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Relationships.life

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Therapy continued...

In my last post I detailed the process of having professional counselling.  I found personal counselling to be extremely helpful in dealing with some of the issues that were underlying the problems in my relational dynamics: perfectionism, control, fear of rejection, inability to be myself, being a doormat, etc. etc. Can anyone relate?  

In this post I want to mention a few more therapy options.  Find something that works for you and you may be amazed at the major difference good therapy can make in your life.  (May I again emphasise the importance of finding a really good therapist with whom you ‘click’. Keep searching till you find her!)

2.     Seeing a Psychologist

 A psychologist typically has much higher qualifications than a counsellor.  They have completed at least a Bachelor of Psychology and have then had to do around 1000 hours of prac in order to register as a psychologist.  (Whereas registered counsellors in Australia only have to do max 200 hours of prac, depending on the registering body.)

Psychology is recognized by Medicare and your visits therefore attract a rebate when you have a ‘mental health plan’.  This is a plan that you can get from your GP if you feel you are struggling with depression, anxiety or similar issues.  They will quiz you on a few things and then decide if you qualify for a plan – although in my experience the government is so keen to avoid major mental health issues down the track that they give out the plans like candy.  This plan will entitle you to about six subsidized visits per year, with the option to be reassessed by your GP and get another six.  And then the following year you just sign up for round two, and so on.  This is great because psychology is usually a lot more expensive than counselling – an average session might be around $150 per hour. 

Regarding confidentiality, the same things apply to both counsellors and psychologists.  The main way that psychologists are different is that they are typically a bit more intellectual in their approach to dealing with your issues.  They will be very evidence-based and may bring more education into the sessions.  They can definitely handle you crying and bringing your ‘crazy’ to the table, but you may not get the full sense that they are feeling with you, like you will with a good counsellor.  Counsellors really drill down into your emotions, whereas psychologists are more interested in your behavioural and thinking patterns.  But both counselling and psychology are generally what would be called ‘talk therapy’, and you can vent as much as you want. 

If you feel like you need a warm grandmotherly hug, see a counsellor.  If you feel like you want someone to help unravel what’s going on and give you perspective quickly, see a psychologist.  Again, a Christian psychologist would be best. 

3.     Pastoral counselling

I must tread carefully when commenting on this as a therapy option.  The thing is, there are a some church pastors or lay pastoral leaders out there who are just brilliant at listening, caring and providing good advice, with no ulterior motive.  But these are few and far between.  Here are my issues with having counselling sessions with a pastor:

  • ISSUE 1: TRANSFERENCE.  Usually the pastor is male.  Major issues right there.  There’s a phenomenon in counselling called ‘transference’ which is when either the client or therapist behaves towards the other as though they were someone from their own life.  The classic scenario is when a male pastor counsels a female parishioner, who cries about her unhappy marriage and how she wishes her husband could be more like the pastor himself – kind, gentle, spiritual, etc. etc.  The pastor then starts to think, ‘Yeah, this woman needs a good man like me!’  Next minute he’s treating her like he’s her husband, caring for her, calling her up to check on her, letting her cry on his shoulder in counselling, etc…next minute, boom, affair and a couple of divorces.  That is not therapy!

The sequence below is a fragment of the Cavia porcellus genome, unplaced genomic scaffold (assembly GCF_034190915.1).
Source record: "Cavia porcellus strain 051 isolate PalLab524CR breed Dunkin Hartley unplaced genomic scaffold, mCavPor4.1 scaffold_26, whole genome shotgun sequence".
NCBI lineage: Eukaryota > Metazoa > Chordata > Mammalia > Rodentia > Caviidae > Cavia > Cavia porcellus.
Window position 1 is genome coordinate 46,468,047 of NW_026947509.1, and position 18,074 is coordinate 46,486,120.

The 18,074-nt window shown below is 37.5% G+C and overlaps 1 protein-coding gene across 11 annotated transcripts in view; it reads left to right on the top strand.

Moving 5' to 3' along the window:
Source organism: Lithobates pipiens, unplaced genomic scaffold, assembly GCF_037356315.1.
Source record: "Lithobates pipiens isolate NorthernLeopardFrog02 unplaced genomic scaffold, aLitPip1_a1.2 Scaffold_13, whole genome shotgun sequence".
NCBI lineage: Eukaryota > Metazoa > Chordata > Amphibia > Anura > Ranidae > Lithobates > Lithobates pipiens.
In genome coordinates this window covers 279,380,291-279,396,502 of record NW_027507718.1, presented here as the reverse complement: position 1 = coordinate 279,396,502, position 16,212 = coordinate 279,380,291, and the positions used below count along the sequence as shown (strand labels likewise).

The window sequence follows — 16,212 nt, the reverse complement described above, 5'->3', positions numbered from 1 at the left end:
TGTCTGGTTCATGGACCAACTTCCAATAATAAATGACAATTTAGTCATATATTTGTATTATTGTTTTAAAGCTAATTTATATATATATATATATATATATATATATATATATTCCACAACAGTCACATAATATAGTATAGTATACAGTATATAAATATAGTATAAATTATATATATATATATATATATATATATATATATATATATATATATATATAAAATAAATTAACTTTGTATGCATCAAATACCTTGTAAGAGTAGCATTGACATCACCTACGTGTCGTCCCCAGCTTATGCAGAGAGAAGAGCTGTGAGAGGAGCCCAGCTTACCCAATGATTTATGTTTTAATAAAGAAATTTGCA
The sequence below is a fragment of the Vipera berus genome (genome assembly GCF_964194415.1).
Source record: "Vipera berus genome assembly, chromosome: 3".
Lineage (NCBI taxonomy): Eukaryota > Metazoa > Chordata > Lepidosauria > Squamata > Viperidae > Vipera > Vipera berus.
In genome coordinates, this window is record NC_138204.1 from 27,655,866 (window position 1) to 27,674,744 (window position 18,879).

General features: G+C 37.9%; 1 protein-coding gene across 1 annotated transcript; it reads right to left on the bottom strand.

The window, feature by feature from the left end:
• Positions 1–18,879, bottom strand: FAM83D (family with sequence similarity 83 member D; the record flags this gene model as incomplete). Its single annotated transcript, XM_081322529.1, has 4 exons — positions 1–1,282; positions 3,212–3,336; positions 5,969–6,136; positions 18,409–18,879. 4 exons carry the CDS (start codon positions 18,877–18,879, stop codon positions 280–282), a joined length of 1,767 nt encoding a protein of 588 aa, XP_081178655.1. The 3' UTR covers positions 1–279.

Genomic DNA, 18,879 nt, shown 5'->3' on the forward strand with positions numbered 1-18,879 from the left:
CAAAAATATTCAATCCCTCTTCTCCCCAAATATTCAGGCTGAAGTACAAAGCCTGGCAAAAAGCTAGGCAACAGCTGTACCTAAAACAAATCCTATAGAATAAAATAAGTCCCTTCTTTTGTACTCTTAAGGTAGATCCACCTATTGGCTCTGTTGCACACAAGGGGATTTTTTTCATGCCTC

Here’s more info about transference: https://www.psychologytoday.com/au/blog/in-therapy/201206/clients-guide-transference

The thing is, any person who is not professionally trained as a counsellor or psychologist is really vulnerable to falling into the transference trap.  A good therapist is able to maintain the balance between warmth and empathy, and actually building an inappropriate (positive or negative) relationship with the client.  It’s really hard to do.  And most pastors are simply not trained in dealing with this. 

  • ISSUE 2: DUAL RELATIONSHIPS & POWER IMBALANCE.  There is no possible way that your church pastor can be completely neutral on your particular issues.  If you are a member of the congregation, then your behaviour will have some kind of effect on them or their church community.  Say you want counselling about a church leader that you are dating.  You’ve discovered that he has a porn addiction and want to know what to do.  Well, the pastor is probably going to find this really tricky to deal with, as he is good mates with your boyfriend and thinks he’s just great.  He might counsel you to ignore it, to just break up with him and move on, or to ‘forgive and forget’.  He might not want the news to get out to the rest of the congregation, so might counsel you to keep it quiet.  This is not really a healthy therapeutic approach to the situation and in fact divests you of any power.  Another example is this: your pastor needs you to serve and give to the church.  He doesn’t want you to not like him.  But you can’t do therapy with someone who needs something from you.  This will completely affect everything they say to you.  They will just be keeping it superficial and flattering you.  You need a therapist who is bigger than you – who doesn’t need you and in fact will go home at the end of the day and forget about you until your next session.